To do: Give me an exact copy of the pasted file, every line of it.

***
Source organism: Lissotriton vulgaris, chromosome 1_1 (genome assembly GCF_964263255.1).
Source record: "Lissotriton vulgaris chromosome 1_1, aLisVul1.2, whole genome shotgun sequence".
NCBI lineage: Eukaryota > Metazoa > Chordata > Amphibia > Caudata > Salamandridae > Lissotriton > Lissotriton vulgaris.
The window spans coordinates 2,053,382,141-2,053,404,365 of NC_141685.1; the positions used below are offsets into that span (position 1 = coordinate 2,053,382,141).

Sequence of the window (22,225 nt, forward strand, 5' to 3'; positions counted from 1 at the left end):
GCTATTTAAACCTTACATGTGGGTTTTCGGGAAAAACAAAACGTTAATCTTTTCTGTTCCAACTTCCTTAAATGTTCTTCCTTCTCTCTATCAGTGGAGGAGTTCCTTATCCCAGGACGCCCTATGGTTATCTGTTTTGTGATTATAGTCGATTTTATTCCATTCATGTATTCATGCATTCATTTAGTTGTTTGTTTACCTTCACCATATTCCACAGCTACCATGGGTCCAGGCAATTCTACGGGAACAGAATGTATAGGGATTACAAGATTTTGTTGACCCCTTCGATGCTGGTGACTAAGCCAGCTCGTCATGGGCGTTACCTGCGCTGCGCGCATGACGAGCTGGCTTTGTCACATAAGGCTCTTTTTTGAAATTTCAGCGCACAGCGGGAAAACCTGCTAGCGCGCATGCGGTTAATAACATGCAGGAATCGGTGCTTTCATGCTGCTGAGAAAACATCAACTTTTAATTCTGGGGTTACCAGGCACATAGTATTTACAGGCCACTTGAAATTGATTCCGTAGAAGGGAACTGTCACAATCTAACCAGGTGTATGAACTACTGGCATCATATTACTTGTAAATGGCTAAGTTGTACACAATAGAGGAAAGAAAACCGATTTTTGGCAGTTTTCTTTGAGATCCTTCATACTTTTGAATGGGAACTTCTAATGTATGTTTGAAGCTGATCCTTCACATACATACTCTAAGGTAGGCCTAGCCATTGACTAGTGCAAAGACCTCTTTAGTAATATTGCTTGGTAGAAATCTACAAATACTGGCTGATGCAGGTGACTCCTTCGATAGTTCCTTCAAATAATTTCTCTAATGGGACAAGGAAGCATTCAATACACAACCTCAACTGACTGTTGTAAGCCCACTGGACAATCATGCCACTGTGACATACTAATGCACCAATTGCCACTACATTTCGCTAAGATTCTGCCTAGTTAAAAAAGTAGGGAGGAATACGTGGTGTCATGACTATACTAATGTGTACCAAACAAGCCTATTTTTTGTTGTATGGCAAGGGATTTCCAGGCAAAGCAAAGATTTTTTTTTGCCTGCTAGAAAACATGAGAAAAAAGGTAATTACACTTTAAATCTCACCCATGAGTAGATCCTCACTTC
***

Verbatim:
Source organism: Lissotriton vulgaris, chromosome 1_1 (genome assembly GCF_964263255.1).
Source record: "Lissotriton vulgaris chromosome 1_1, aLisVul1.2, whole genome shotgun sequence".
NCBI lineage: Eukaryota > Metazoa > Chordata > Amphibia > Caudata > Salamandridae > Lissotriton > Lissotriton vulgaris.
The window spans coordinates 2,053,382,141-2,053,404,365 of NC_141685.1; the positions used below are offsets into that span (position 1 = coordinate 2,053,382,141).

Sequence of the window (22,225 nt, forward strand, 5' to 3'; positions counted from 1 at the left end):
GCTATTTAAACCTTACATGTGGGTTTTCGGGAAAAACAAAACGTTAATCTTTTCTGTTCCAACTTCCTTAAATGTTCTTCCTTCTCTCTATCAGTGGAGGAGTTCCTTATCCCAGGACGCCCTATGGTTATCTGTTTTGTGATTATAGTCGATTTTATTCCATTCATGTATTCATGCATTCATTTAGTTGTTTGTTTACCTTCACCATATTCCACAGCTACCATGGGTCCAGGCAATTCTACGGGAACAGAATGTATAGGGATTACAAGATTTTGTTGACCCCTTCGATGCTGGTGACTAAGCCAGCTCGTCATGGGCGTTACCTGCGCTGCGCGCATGACGAGCTGGCTTTGTCACATAAGGCTCTTTTTTGAAATTTCAGCGCACAGCGGGAAAACCTGCTAGCGCGCATGCGGTTAATAACATGCAGGAATCGGTGCTTTCATGCTGCTGAGAAAACATCAACTTTTAATTCTGGGGTTACCAGGCACATAGTATTTACAGGCCACTTGAAATTGATTCCGTAGAAGGGAACTGTCACAATCTAACCAGGTGTATGAACTACTGGCATCATATTACTTGTAAATGGCTAAGTTGTACACAATAGAGGAAAGAAAACCGATTTTTGGCAGTTTTCTTTGAGATCCTTCATACTTTTGAATGGGAACTTCTAATGTATGTTTGAAGCTGATCCTTCACATACATACTCTAAGGTAGGCCTAGCCATTGACTAGTGCAAAGACCTCTTTAGTAATATTGCTTGGTAGAAATCTACAAATACTGGCTGATGCAGGTGACTCCTTCGATAGTTCCTTCAAATAATTTCTCTAATGGGACAAGGAAGCATTCAATACACAACCTCAACTGACTGTTGTAAGCCCACTGGACAATCATGCCACTGTGACATACTAATGCACCAATTGCCACTACATTTCGCTAAGATTCTGCCTAGTTAAAAAAGTAGGGAGGAATACGTGGTGTCATGACTATACTAATGTGTACCAAACAAGCCTATTTTTTGTTGTATGGCAAGGGATTTCCAGGCAAAGCAAAGATTTTTTTTTGCCTGCTAGAAAACATGAGAAAAAAGGTAATTACACTTTAAATCTCACCCATGAGTAGATCCTCACTTC